In an attempt to snare investors from nonbank competitors, KeyCorp plans to open five storefront brokerage offices.

The offices, called Key's Investment Centers, will be reminiscent of discount brokerages, with running tickers and television monitors offering up-to-date stock and business information. They will be in all of KeyCorp's existing markets.

"People are demanding more out of investment products than traditional (bank) products," said Jack Kopnisky, president of Key Investments Inc., Cleveland.

Industry consultants say KeyCorp's approach is a novel one, but its success will depend largely on the execution and resources the bank commits to the project.

Bruce Wheeler, vice chairman and a partner at Omega Performance, Sausalito, Calif., said the plan should help KeyCorp take advantage of its physical distribution - the advantage banks have over discount brokerages.

"Schwab and Fidelity have used the mail and phones better than banks, and now have a physical presence as well," Mr. Wheeler said. "Banks would be making a mistake if they didn't use their physical advantage."

KeyCorp's Mr. Kopnisky said the offices will be modeled after those of Charles Schwab & Co. and Fidelity Investments rather than similar efforts by banks. That's because KeyCorp considers the brokerages, rather than banks, its competition. The first office is scheduled to open in Seattle in November.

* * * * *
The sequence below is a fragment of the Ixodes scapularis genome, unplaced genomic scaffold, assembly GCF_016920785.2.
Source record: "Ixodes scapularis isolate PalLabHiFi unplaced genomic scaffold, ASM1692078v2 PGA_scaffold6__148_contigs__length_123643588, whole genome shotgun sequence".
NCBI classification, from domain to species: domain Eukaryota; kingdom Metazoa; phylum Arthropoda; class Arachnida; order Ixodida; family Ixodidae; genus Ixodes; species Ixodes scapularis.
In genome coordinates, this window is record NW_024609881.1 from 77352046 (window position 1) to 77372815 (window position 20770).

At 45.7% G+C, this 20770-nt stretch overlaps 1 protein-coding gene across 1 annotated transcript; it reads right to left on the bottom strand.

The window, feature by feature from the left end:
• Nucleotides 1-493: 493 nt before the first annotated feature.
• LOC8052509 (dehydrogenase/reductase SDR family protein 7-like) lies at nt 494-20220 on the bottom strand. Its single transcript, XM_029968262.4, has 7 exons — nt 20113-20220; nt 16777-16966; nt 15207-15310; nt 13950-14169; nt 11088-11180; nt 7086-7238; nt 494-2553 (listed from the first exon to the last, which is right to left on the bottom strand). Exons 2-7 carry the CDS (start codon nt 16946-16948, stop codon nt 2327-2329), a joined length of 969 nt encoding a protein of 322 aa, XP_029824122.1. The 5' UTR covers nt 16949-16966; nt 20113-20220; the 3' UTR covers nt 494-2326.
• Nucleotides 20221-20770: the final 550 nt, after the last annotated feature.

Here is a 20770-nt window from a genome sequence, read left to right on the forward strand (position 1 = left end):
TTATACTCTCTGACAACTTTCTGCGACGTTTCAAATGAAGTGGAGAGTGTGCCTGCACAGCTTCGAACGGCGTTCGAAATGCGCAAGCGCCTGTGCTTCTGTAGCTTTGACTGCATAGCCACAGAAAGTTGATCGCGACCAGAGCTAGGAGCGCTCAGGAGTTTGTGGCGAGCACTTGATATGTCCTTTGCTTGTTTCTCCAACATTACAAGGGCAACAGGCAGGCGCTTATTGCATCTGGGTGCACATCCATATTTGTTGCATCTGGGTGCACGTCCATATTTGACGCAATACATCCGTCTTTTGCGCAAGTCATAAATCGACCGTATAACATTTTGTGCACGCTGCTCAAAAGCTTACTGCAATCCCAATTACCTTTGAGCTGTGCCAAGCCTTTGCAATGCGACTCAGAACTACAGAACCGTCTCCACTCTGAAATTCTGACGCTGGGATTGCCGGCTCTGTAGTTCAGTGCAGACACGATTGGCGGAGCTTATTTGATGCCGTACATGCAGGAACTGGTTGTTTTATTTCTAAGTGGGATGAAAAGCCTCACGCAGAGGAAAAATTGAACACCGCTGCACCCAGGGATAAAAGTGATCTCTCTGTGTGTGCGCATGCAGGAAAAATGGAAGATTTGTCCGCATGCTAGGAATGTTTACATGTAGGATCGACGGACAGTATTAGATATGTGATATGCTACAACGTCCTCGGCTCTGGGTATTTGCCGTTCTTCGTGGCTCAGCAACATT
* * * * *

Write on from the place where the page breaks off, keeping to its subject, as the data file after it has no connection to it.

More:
The program's timing is good, said Mr. Wheeler, because baby boomers, who are sending their children to college and are concerned about their own retirement, have investing on their minds.

"With the evolution of 401(k) plans and mass education in the investment world, it's no longer just high net worth individuals looking to build a nest egg," he said.

Richard Ross, an investment products sales consultant in Glencoe, Ill., said that while KeyCorp's venture has potential, "the brokers in their offices will have to be significantly aggressive at generating their own business, and they will probably need to have a consistent communications campaign in local markets to build local awareness of the office's existence."

By putting the offices in its existing markets, Mr. Ross said, KeyCorp will be able to take advantage of its name recognition, which should bring in foot-traffic that an unknown brokerage would not get. He likened this to Schwab, which has built up enough name recognition that people now look for its offices.

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